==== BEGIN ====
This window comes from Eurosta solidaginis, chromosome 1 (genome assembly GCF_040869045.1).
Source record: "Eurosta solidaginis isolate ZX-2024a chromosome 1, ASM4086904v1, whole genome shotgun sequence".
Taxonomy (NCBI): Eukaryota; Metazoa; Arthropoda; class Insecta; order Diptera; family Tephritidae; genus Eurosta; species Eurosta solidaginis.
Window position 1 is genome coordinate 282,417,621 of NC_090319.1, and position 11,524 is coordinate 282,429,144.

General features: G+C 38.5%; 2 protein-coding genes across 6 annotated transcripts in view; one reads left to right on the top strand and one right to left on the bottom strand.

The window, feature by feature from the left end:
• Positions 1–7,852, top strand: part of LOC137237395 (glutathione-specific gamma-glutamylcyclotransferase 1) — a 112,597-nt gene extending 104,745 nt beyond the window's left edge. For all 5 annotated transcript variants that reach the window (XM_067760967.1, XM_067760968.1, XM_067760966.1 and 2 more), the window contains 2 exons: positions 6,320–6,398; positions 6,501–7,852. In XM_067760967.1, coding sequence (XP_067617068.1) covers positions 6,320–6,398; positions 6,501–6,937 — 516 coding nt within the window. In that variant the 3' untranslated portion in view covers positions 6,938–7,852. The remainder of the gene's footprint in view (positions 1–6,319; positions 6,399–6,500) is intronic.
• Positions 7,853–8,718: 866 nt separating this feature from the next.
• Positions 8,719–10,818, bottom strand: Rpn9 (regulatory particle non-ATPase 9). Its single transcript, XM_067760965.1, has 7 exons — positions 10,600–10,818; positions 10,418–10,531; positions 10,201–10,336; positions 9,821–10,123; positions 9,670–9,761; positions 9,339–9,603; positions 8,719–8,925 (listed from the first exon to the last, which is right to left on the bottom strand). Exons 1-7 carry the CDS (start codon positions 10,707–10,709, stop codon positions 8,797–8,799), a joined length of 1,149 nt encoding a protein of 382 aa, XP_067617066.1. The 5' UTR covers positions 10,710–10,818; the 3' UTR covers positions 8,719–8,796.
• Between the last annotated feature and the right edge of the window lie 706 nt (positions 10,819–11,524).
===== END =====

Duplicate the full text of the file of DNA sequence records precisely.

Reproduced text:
This window comes from Eurosta solidaginis, chromosome 1 (genome assembly GCF_040869045.1).
Source record: "Eurosta solidaginis isolate ZX-2024a chromosome 1, ASM4086904v1, whole genome shotgun sequence".
Taxonomy (NCBI): Eukaryota; Metazoa; Arthropoda; class Insecta; order Diptera; family Tephritidae; genus Eurosta; species Eurosta solidaginis.
Window position 1 is genome coordinate 282,417,621 of NC_090319.1, and position 11,524 is coordinate 282,429,144.

General features: G+C 38.5%; 2 protein-coding genes across 6 annotated transcripts in view; one reads left to right on the top strand and one right to left on the bottom strand.

The window, feature by feature from the left end:
• Positions 1–7,852, top strand: part of LOC137237395 (glutathione-specific gamma-glutamylcyclotransferase 1) — a 112,597-nt gene extending 104,745 nt beyond the window's left edge. For all 5 annotated transcript variants that reach the window (XM_067760967.1, XM_067760968.1, XM_067760966.1 and 2 more), the window contains 2 exons: positions 6,320–6,398; positions 6,501–7,852. In XM_067760967.1, coding sequence (XP_067617068.1) covers positions 6,320–6,398; positions 6,501–6,937 — 516 coding nt within the window. In that variant the 3' untranslated portion in view covers positions 6,938–7,852. The remainder of the gene's footprint in view (positions 1–6,319; positions 6,399–6,500) is intronic.
• Positions 7,853–8,718: 866 nt separating this feature from the next.
• Positions 8,719–10,818, bottom strand: Rpn9 (regulatory particle non-ATPase 9). Its single transcript, XM_067760965.1, has 7 exons — positions 10,600–10,818; positions 10,418–10,531; positions 10,201–10,336; positions 9,821–10,123; positions 9,670–9,761; positions 9,339–9,603; positions 8,719–8,925 (listed from the first exon to the last, which is right to left on the bottom strand). Exons 1-7 carry the CDS (start codon positions 10,707–10,709, stop codon positions 8,797–8,799), a joined length of 1,149 nt encoding a protein of 382 aa, XP_067617066.1. The 5' UTR covers positions 10,710–10,818; the 3' UTR covers positions 8,719–8,796.
• Between the last annotated feature and the right edge of the window lie 706 nt (positions 10,819–11,524).